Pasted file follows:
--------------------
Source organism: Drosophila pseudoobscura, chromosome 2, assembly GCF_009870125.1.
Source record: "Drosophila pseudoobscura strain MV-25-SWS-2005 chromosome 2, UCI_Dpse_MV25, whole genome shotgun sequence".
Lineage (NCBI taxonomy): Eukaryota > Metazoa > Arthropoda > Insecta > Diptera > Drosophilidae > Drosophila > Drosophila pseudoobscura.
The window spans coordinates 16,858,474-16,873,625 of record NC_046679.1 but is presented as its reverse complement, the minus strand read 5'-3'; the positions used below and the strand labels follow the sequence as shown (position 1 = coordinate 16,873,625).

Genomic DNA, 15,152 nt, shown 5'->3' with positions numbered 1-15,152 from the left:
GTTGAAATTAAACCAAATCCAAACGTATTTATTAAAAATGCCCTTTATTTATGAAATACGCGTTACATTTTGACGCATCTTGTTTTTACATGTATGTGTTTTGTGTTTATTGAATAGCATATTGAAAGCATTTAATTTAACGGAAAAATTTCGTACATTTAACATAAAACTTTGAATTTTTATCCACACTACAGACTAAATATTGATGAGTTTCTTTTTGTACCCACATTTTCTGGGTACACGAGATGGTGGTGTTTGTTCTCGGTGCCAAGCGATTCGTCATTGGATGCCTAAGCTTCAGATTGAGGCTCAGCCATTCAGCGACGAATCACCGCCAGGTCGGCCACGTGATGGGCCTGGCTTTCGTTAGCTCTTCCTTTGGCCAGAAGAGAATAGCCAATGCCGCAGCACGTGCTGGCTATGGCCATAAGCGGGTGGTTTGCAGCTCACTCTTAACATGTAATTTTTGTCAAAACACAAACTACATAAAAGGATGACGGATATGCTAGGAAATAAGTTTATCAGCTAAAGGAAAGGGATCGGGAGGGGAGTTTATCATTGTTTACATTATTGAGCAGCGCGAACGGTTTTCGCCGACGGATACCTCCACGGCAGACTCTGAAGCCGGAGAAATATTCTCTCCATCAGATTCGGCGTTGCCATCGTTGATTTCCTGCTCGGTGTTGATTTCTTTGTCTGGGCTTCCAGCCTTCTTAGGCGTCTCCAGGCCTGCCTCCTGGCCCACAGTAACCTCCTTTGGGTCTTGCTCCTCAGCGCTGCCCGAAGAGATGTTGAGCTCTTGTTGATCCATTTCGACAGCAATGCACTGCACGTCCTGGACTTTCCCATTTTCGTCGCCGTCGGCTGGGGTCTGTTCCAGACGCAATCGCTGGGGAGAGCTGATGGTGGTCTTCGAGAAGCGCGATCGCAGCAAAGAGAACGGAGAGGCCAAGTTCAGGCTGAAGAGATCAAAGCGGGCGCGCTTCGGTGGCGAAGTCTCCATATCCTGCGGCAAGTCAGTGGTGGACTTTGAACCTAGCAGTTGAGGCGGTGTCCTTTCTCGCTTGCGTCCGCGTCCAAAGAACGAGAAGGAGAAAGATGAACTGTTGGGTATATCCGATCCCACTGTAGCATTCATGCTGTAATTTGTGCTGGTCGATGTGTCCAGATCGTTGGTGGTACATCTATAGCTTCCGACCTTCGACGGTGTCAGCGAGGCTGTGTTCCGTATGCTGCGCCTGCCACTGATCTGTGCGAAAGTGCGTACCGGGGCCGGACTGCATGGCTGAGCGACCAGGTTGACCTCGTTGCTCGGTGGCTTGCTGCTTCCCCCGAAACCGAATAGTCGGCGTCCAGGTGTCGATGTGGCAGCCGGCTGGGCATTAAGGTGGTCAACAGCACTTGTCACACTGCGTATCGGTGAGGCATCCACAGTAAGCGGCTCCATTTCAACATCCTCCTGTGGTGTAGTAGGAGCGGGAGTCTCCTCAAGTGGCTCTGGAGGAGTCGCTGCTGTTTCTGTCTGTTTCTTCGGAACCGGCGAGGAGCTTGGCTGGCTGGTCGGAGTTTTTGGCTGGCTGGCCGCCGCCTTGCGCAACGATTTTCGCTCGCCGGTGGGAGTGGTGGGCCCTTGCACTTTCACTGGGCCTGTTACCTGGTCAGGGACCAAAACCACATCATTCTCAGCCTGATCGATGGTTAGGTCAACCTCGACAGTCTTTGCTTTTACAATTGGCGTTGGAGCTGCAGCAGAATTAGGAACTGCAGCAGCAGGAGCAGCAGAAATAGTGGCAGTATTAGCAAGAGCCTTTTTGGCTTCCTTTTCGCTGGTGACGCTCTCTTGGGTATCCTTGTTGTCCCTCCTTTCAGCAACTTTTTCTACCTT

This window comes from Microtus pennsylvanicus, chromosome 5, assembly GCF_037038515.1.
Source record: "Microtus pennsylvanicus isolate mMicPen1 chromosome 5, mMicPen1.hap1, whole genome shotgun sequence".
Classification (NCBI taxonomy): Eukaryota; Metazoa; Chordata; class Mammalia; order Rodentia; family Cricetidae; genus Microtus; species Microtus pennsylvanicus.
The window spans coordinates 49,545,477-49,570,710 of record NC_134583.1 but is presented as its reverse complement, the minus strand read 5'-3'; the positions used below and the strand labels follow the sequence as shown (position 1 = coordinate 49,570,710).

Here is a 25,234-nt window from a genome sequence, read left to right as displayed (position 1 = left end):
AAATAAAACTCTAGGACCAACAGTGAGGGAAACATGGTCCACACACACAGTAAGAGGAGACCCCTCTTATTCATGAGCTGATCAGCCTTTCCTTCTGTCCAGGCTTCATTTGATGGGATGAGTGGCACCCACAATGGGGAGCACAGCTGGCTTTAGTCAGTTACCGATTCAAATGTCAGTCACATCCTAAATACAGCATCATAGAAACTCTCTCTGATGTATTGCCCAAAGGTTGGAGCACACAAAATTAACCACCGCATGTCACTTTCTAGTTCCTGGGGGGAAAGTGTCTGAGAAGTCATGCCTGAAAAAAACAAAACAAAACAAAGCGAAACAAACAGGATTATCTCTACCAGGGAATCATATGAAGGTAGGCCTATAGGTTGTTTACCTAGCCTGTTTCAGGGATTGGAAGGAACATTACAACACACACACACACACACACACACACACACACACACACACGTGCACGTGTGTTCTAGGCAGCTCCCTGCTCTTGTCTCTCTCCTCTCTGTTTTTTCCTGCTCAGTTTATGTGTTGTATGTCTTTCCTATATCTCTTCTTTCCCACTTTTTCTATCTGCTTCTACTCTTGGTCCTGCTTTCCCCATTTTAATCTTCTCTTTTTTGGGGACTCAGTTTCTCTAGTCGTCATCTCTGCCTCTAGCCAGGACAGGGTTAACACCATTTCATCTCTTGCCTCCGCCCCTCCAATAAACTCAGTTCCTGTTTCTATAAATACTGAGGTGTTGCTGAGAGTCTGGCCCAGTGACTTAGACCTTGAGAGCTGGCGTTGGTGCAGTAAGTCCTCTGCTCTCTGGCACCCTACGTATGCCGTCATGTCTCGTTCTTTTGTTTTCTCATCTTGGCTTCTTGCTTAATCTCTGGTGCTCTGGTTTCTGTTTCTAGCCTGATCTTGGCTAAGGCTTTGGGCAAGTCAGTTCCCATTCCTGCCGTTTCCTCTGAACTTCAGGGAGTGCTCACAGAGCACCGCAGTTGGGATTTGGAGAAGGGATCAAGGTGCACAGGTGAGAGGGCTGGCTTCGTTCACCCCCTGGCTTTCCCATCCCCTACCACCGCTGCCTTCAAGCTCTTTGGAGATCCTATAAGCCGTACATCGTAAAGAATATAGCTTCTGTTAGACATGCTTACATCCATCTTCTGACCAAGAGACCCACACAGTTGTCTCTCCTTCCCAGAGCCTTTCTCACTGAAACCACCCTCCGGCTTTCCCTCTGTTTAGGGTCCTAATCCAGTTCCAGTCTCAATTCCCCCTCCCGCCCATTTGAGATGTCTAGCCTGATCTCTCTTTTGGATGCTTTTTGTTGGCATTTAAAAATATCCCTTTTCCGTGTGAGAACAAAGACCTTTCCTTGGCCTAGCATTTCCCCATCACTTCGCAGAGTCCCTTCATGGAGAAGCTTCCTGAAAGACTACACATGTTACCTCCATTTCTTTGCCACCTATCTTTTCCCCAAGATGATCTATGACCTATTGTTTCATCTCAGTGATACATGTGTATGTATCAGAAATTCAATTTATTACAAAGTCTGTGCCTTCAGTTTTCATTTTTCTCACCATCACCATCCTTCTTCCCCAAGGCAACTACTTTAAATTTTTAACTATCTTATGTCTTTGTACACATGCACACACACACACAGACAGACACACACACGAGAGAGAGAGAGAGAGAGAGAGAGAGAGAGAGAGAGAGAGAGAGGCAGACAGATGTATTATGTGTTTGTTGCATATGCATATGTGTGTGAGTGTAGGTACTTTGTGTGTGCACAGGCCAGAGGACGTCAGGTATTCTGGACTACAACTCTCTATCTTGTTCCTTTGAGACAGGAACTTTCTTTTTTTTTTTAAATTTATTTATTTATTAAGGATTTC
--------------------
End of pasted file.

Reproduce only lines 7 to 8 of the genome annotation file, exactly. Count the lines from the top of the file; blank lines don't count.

This window comes from Microtus pennsylvanicus, chromosome 5, assembly GCF_037038515.1.
Source record: "Microtus pennsylvanicus isolate mMicPen1 chromosome 5, mMicPen1.hap1, whole genome shotgun sequence".